Just a lil' ol' accident, no big deal.
A newspaper in Ohio, The Wapakoneta Daily News, on Monday published a picture on its front page showing President Trump with what reallllly looks like a mustache made infamous by Adolf Hitler.
Take a look yourself.
Yes, and then the paper said it was all a mistake, that the picture was simply edited in a "sloppy manner."
In an "apology," the paper wrote:
The Wapakoneta Daily News regrets the image of President Donald Trump published on Page 1A of Monday’s newspaper. While we edit photos on a daily basis, this particular photo was edited in a sloppy manner to make it appear the president had a mustache.The Wapakoneta Daily News would never intentionally insult our president in any manner. It was an unfortunate incident which we continue to investigate and we offer our apologies to our readers.
Our favorite verbiage of the far-fetched excuse is this: "The Wapakoneta Daily News would never intentionally insult our president in any manner." Oh, only unintentionally? Well, perfect, because this whole thing was unintentional, nothing more than some sloppy photo editing, right?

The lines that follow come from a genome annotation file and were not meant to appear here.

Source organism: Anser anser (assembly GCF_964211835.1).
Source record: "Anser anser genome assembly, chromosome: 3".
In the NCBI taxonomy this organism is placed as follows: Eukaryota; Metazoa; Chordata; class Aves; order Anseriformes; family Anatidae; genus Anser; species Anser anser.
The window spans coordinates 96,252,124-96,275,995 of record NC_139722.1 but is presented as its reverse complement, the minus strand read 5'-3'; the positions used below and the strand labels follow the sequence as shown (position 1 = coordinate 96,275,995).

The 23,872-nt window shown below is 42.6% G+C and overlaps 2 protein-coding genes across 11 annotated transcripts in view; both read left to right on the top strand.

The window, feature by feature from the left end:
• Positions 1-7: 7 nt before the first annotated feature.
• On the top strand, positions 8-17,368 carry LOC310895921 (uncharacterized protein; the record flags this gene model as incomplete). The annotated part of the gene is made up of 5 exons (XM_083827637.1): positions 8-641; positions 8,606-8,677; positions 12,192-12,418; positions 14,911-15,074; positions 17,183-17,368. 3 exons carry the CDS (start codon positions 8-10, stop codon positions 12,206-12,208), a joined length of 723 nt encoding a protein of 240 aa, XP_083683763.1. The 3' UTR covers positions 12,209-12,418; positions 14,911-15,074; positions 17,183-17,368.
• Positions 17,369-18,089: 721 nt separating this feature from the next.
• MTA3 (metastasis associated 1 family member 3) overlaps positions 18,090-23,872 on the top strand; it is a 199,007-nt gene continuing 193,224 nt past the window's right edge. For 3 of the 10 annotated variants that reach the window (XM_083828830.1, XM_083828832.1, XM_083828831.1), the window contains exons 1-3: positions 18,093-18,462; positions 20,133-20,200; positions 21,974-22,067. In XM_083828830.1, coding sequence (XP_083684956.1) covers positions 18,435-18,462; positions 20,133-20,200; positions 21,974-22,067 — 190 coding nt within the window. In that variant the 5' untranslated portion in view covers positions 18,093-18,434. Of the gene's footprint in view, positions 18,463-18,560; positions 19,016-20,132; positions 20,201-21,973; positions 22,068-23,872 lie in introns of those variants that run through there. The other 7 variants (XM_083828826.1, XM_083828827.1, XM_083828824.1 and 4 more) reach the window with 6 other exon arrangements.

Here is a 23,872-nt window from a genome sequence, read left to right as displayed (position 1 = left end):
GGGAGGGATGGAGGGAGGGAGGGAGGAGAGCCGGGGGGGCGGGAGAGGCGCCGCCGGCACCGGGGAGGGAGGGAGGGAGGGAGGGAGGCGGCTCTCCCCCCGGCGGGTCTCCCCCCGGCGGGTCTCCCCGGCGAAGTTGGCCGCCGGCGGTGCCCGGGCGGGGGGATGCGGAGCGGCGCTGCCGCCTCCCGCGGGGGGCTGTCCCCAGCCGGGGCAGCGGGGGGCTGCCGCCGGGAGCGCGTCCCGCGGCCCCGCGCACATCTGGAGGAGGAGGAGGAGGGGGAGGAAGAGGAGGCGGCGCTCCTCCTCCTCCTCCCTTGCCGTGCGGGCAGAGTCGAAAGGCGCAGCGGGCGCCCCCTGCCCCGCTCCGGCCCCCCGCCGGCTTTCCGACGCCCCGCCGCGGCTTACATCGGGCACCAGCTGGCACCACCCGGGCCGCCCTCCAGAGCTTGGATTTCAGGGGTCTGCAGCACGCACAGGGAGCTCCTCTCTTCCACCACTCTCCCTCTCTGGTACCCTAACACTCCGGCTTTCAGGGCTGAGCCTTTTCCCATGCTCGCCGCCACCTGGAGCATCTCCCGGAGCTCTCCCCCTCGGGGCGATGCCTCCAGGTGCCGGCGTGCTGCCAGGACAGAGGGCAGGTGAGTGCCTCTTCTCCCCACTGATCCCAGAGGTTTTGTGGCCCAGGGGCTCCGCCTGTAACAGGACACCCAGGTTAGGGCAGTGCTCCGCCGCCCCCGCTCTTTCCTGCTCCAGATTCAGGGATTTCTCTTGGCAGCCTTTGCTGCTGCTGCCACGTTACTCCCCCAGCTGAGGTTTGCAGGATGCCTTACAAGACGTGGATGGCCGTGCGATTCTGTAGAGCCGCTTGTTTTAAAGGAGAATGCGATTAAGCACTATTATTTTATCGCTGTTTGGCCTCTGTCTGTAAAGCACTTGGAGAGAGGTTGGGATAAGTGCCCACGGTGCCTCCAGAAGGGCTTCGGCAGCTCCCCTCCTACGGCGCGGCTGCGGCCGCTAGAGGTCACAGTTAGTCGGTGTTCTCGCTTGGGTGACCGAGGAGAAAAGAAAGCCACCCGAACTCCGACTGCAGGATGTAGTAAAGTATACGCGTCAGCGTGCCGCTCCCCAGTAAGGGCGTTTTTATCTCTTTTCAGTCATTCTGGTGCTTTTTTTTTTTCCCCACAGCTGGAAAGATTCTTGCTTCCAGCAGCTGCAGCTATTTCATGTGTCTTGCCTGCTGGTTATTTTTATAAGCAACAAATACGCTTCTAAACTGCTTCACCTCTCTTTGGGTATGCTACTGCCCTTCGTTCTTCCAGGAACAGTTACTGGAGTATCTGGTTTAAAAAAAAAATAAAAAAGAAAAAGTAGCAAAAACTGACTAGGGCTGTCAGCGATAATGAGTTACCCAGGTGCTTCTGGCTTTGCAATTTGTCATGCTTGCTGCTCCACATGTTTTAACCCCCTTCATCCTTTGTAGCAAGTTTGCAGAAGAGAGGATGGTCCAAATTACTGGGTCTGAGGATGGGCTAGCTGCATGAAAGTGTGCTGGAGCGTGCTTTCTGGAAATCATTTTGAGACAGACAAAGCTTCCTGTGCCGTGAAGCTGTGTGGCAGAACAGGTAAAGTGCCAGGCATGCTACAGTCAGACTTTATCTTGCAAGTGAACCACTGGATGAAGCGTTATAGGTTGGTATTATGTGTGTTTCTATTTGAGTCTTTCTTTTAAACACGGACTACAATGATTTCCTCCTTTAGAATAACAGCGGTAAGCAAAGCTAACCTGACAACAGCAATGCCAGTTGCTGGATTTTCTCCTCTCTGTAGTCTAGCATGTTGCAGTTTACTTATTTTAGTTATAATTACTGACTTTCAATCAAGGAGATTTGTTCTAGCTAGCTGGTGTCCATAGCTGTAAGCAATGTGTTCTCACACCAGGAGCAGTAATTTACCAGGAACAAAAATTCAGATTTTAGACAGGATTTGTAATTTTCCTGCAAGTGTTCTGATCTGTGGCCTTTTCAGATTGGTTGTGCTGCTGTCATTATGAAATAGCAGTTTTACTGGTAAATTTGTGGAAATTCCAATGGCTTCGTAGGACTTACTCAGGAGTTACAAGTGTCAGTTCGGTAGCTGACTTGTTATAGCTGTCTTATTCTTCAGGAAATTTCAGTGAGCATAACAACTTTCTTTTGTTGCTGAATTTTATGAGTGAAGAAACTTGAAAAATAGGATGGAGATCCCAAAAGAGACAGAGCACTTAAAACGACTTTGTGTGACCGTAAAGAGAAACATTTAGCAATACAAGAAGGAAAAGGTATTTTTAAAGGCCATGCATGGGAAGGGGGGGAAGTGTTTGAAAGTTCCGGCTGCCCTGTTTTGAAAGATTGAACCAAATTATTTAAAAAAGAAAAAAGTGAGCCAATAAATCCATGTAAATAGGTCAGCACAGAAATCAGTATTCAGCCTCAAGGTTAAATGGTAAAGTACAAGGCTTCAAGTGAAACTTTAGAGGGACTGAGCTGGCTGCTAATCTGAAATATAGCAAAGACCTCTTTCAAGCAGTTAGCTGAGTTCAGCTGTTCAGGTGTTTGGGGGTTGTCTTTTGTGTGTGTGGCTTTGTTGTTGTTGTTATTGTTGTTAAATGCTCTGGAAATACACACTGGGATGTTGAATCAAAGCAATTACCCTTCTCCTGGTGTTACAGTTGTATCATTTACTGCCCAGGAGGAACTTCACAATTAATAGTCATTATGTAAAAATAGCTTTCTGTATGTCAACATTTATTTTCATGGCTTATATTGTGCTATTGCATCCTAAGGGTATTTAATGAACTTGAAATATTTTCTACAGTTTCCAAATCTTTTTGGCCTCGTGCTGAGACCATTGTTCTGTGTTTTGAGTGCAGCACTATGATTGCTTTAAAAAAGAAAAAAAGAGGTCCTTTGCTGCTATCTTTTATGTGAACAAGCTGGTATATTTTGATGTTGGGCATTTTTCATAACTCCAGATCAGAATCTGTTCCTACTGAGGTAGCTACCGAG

But plenty of newspapers invoke Hitler when covering Trump. Google "President Trump" and "Hitler" and you'll get 11.6 million links.
Why, just today The New York Times ran this headline: "Trump Isn’t Hitler. But the Lying ..." on its opinion page (hey, it's just an op-ed so that's just fine).
"... [T]here are strategies that Hitler used to secure power and rise — things that allowed his murderous reign — that can teach us about political theory and practice. And very reasonable and sage comparisons can be drawn between Hitler’s strategies and those of others," writer Charles M. Blow said.
Oddly, #TrumpIsntHitler was trending Thursday on Twitter. On the one side was sentiment like this, summed up by actor James Woods.
On the other side were a whole bunch of people who really think Trump IS Hitler.
But Blow also writes this in his column, acknowledging the fate of all those who invoke Hitler in an argument.
"It is a commonly accepted rule among those who are in the business of argument, especially online, that he or she who invokes Adolf Hitler, either in oratory or essays, automatically forfeits the argument."
Truer words were never spoken.